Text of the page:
The Semantics of Sales: What Motivates Consumers

I recall a conversation more than 20 years ago I had with a men's clothing buyer for the department store where I began my marketing career. We were discussing different approaches for promoting sales on men's suits. What was more effective: 50% off or advertising the specific price point that reflected a 50% savings? If I recall correctly, the buyer opted to use the percentage discount as the method for framing the promotional price.

Fast forward to today, and the same questions are being asked. In this tight economy, what are the magic words that will prompt consumers to loosen their purse strings and buy? A recently released report by Information Resources Inc. suggests consumers are motivated to scour retailers' sales offerings in the quest for deep discounts. Furthermore, frequent discounting by retailers has left consumers longing for more, more in terms of deeper discounts. Retailers are responding by stretching the upper limits of their price discounts. Claims of "save 50%" are increasingly being replaced with claims of discounts of 70-80%. In other words, the wow factor of a 50% off sale has been diminished by overuse; deeper discounts are needed to create the desired impact.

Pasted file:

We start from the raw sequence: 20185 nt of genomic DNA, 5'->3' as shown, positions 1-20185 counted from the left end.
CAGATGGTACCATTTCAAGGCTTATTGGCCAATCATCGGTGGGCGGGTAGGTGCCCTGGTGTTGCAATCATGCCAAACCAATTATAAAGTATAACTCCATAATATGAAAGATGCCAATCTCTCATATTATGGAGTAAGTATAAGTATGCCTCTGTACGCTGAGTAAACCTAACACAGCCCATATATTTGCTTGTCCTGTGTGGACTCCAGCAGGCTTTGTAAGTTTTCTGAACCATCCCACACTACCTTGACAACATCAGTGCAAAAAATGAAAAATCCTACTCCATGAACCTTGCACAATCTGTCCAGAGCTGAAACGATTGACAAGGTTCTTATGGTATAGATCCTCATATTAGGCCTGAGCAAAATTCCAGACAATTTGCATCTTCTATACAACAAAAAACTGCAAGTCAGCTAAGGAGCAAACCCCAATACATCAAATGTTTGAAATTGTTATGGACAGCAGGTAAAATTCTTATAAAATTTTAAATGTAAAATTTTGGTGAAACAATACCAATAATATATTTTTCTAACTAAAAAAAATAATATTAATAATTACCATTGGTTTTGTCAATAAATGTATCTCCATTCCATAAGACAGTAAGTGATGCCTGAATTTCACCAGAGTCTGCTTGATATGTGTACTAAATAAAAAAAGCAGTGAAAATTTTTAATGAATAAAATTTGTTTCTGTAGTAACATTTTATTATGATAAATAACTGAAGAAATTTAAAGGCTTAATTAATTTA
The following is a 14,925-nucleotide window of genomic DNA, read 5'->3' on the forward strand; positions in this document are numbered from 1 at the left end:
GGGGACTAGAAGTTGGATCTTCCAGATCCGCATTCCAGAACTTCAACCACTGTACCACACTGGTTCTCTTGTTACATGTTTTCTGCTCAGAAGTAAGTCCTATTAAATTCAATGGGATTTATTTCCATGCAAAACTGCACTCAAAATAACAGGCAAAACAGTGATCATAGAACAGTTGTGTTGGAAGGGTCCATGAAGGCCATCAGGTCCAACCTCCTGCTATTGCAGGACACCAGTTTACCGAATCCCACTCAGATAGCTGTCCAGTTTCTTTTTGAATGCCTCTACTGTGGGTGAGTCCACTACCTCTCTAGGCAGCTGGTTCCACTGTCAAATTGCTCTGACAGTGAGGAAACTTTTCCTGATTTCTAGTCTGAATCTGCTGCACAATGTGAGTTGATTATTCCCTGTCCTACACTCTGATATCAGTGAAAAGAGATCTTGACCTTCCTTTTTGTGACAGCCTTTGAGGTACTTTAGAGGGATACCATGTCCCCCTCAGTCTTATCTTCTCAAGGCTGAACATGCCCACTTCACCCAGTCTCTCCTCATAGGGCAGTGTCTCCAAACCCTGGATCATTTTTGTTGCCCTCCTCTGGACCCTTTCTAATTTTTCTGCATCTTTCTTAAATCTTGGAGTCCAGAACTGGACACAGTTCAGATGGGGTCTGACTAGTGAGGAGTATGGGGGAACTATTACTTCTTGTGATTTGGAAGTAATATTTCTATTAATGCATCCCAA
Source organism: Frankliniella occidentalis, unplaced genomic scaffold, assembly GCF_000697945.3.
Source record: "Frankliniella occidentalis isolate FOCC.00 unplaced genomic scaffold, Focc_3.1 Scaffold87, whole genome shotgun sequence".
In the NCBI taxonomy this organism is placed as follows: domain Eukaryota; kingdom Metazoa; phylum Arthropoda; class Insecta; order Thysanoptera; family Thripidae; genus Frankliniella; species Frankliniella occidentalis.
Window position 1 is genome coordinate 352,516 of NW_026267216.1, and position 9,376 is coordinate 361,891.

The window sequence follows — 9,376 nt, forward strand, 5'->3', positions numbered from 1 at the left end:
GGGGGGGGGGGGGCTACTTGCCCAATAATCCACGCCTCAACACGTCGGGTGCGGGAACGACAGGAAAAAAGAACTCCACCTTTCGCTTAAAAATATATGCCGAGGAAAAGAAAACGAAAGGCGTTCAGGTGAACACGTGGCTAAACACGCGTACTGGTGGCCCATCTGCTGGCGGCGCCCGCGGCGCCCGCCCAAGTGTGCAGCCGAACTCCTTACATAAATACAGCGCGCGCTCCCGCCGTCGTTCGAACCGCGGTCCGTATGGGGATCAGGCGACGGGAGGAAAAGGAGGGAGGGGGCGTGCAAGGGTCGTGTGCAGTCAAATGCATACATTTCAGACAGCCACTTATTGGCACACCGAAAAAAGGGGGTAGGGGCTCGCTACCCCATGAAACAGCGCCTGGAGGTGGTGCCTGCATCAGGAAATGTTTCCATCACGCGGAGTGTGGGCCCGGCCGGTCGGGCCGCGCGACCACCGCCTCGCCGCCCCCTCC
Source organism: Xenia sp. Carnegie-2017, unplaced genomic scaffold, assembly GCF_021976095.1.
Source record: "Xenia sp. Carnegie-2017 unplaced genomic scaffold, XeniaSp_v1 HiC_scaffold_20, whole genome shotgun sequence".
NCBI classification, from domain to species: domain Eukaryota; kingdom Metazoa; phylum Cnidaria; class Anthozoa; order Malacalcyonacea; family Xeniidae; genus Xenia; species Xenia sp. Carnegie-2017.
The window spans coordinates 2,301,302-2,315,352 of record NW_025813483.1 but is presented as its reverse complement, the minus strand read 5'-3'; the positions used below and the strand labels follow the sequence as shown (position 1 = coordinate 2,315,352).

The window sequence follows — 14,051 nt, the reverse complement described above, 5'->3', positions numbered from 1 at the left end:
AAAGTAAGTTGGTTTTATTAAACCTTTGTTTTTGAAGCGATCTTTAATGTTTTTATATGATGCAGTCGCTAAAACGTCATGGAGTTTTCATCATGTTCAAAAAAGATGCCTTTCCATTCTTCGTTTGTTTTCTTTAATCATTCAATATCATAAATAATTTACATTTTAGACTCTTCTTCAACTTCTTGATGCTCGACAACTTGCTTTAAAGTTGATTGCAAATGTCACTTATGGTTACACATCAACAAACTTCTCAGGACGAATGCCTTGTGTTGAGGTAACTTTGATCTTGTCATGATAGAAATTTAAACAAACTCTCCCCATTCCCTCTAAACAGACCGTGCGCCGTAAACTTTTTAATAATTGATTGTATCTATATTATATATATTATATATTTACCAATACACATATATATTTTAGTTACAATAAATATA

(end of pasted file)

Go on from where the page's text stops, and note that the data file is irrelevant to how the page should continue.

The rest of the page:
Going back to the original question: what's the best way to frame a discount? It appears the answer is promote the percentage savings, but unless it is an eye-popping figure, consumers may sit on the sidelines and wait for a better deal to come along.

Link: The New York Times - "Never Mind What it Costs. Can I Get 70% Off?"

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